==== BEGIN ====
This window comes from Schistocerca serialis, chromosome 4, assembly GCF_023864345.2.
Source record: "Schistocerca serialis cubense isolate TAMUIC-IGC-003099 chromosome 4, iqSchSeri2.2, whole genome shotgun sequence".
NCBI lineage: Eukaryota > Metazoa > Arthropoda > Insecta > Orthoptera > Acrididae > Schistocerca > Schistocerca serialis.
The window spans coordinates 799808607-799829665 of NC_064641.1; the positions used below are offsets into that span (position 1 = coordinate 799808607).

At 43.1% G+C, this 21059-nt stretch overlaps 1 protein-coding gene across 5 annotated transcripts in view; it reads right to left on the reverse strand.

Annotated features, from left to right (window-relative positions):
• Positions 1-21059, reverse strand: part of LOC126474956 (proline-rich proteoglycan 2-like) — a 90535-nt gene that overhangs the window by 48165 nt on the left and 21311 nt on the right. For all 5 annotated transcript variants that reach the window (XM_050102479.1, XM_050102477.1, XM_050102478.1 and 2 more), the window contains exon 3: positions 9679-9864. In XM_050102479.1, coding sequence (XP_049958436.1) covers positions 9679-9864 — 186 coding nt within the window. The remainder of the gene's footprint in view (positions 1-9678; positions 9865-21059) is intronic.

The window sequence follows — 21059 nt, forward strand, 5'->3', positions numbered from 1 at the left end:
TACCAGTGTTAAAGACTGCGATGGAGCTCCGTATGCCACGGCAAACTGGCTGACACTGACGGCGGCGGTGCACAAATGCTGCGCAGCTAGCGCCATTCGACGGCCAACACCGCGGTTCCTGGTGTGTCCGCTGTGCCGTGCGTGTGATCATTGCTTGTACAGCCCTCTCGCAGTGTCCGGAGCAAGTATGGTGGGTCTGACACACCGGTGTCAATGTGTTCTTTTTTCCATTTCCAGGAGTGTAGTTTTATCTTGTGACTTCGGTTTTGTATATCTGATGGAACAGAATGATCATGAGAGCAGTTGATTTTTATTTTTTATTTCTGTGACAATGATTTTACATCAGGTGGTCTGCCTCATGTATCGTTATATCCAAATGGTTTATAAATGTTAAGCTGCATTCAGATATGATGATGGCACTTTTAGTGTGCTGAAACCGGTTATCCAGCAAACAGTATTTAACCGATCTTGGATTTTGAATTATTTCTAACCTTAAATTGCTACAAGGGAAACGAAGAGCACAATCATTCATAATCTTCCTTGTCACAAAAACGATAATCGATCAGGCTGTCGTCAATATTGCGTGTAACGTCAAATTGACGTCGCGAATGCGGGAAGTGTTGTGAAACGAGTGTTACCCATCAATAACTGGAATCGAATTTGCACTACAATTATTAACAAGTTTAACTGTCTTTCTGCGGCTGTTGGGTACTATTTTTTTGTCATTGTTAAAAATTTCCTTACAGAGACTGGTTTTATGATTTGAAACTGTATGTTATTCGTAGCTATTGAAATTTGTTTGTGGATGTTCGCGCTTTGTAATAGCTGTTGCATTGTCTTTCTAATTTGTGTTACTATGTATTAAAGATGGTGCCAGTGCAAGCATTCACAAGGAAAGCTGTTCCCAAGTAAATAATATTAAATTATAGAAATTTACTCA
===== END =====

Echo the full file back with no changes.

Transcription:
This window comes from Schistocerca serialis, chromosome 4, assembly GCF_023864345.2.
Source record: "Schistocerca serialis cubense isolate TAMUIC-IGC-003099 chromosome 4, iqSchSeri2.2, whole genome shotgun sequence".
NCBI lineage: Eukaryota > Metazoa > Arthropoda > Insecta > Orthoptera > Acrididae > Schistocerca > Schistocerca serialis.
The window spans coordinates 799808607-799829665 of NC_064641.1; the positions used below are offsets into that span (position 1 = coordinate 799808607).

At 43.1% G+C, this 21059-nt stretch overlaps 1 protein-coding gene across 5 annotated transcripts in view; it reads right to left on the reverse strand.

Annotated features, from left to right (window-relative positions):
• Positions 1-21059, reverse strand: part of LOC126474956 (proline-rich proteoglycan 2-like) — a 90535-nt gene that overhangs the window by 48165 nt on the left and 21311 nt on the right. For all 5 annotated transcript variants that reach the window (XM_050102479.1, XM_050102477.1, XM_050102478.1 and 2 more), the window contains exon 3: positions 9679-9864. In XM_050102479.1, coding sequence (XP_049958436.1) covers positions 9679-9864 — 186 coding nt within the window. The remainder of the gene's footprint in view (positions 1-9678; positions 9865-21059) is intronic.

The window sequence follows — 21059 nt, forward strand, 5'->3', positions numbered from 1 at the left end:
TACCAGTGTTAAAGACTGCGATGGAGCTCCGTATGCCACGGCAAACTGGCTGACACTGACGGCGGCGGTGCACAAATGCTGCGCAGCTAGCGCCATTCGACGGCCAACACCGCGGTTCCTGGTGTGTCCGCTGTGCCGTGCGTGTGATCATTGCTTGTACAGCCCTCTCGCAGTGTCCGGAGCAAGTATGGTGGGTCTGACACACCGGTGTCAATGTGTTCTTTTTTCCATTTCCAGGAGTGTAGTTTTATCTTGTGACTTCGGTTTTGTATATCTGATGGAACAGAATGATCATGAGAGCAGTTGATTTTTATTTTTTATTTCTGTGACAATGATTTTACATCAGGTGGTCTGCCTCATGTATCGTTATATCCAAATGGTTTATAAATGTTAAGCTGCATTCAGATATGATGATGGCACTTTTAGTGTGCTGAAACCGGTTATCCAGCAAACAGTATTTAACCGATCTTGGATTTTGAATTATTTCTAACCTTAAATTGCTACAAGGGAAACGAAGAGCACAATCATTCATAATCTTCCTTGTCACAAAAACGATAATCGATCAGGCTGTCGTCAATATTGCGTGTAACGTCAAATTGACGTCGCGAATGCGGGAAGTGTTGTGAAACGAGTGTTACCCATCAATAACTGGAATCGAATTTGCACTACAATTATTAACAAGTTTAACTGTCTTTCTGCGGCTGTTGGGTACTATTTTTTTGTCATTGTTAAAAATTTCCTTACAGAGACTGGTTTTATGATTTGAAACTGTATGTTATTCGTAGCTATTGAAATTTGTTTGTGGATGTTCGCGCTTTGTAATAGCTGTTGCATTGTCTTTCTAATTTGTGTTACTATGTATTAAAGATGGTGCCAGTGCAAGCATTCACAAGGAAAGCTGTTCCCAAGTAAATAATATTAAATTATAGAAATTTACTCA